Norway has long had a progressive view of addressing the gender gap and is known for its generous family leave policies for women and men. It’s ranked second out of 136 countries in terms of opportunities for women, according to the 2014 World Economic Forum Global Gender Gap Report. The country is also not new to quotas. It has had regulations in place to address gender diversity in government-appointed boards since 1981.
Despite gender-balance successes in areas of the home such as childrearing, the country has seen little change in businesses promoting more women to top spots. In Norway, only 8 percent of board chairs are women, while females make up 4 percent of chief executives and 12 percent of chief financial officers, according to research from public-relations firm Burson-Marsteller about companies listed on the Oslo Stock Exchange. And while the quota passed in 2003, officials were compelled to add sanctions five years later, which meant a company could be dissolved for noncompliance. The threat of sanctions helped move the number of women on boards from 17 percent in 2005 to 40 percent in 2008.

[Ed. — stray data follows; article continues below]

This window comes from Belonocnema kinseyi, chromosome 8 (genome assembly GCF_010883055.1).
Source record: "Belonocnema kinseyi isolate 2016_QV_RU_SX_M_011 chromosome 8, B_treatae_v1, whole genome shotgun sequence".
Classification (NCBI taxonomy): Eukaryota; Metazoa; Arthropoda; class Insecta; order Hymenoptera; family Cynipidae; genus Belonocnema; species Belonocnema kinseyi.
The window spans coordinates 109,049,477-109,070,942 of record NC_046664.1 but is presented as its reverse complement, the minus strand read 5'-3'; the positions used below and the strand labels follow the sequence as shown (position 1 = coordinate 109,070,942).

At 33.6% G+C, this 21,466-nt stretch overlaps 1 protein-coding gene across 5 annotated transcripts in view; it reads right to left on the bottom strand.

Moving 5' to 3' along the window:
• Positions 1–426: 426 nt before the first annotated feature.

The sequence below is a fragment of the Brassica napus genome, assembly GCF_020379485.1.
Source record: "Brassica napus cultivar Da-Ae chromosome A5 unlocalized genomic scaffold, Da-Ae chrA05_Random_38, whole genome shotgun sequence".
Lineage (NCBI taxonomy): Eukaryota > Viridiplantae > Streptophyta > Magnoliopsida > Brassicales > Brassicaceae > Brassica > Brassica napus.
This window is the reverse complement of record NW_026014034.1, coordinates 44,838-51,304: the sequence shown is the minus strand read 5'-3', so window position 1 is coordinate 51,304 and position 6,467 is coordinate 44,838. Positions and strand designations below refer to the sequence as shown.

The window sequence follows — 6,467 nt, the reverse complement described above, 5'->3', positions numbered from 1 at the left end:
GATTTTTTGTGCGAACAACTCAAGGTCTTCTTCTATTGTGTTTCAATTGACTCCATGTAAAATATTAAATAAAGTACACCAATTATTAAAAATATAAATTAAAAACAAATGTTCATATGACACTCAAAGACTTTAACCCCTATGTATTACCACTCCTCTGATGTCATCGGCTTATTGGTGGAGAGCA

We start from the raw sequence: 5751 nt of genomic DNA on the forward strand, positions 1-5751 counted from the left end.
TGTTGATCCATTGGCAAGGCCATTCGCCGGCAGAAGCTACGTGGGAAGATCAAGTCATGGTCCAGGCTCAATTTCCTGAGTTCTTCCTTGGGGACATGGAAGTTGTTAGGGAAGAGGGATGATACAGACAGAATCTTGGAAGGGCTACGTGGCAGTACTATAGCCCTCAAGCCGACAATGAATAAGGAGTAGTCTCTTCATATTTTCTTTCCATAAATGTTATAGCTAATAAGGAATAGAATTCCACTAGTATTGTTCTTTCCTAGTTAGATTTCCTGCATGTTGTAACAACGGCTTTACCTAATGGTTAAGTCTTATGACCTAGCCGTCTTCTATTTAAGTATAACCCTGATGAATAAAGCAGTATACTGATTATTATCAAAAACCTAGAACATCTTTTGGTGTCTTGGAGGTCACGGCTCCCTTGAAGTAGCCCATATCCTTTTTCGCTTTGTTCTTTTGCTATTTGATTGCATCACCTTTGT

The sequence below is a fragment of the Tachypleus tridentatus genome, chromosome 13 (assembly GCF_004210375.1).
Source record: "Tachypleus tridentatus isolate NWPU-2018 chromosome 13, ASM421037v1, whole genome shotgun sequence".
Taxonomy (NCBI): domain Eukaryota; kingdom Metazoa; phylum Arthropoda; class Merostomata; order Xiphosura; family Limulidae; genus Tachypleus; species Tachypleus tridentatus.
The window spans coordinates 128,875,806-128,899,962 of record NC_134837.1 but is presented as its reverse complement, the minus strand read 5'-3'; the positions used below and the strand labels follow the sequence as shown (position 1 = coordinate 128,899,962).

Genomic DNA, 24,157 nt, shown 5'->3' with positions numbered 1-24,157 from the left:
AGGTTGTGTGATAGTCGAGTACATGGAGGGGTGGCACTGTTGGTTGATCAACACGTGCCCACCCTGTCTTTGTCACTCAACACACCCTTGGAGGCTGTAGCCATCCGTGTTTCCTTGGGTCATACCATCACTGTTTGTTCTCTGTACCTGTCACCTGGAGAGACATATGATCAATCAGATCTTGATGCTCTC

The researchers collected data about male and female board members from 1998 to 2010, seven years after the legislation passed. They recorded earnings of male and female board members prequota and postquota to show that salaries are converging and that as women’s incomes rise, the incomes of male board members stay unchanged. In addition to online surveys, the researchers used Statistics Norway registry data and the Register of Business Enterprises to get information on specific individuals.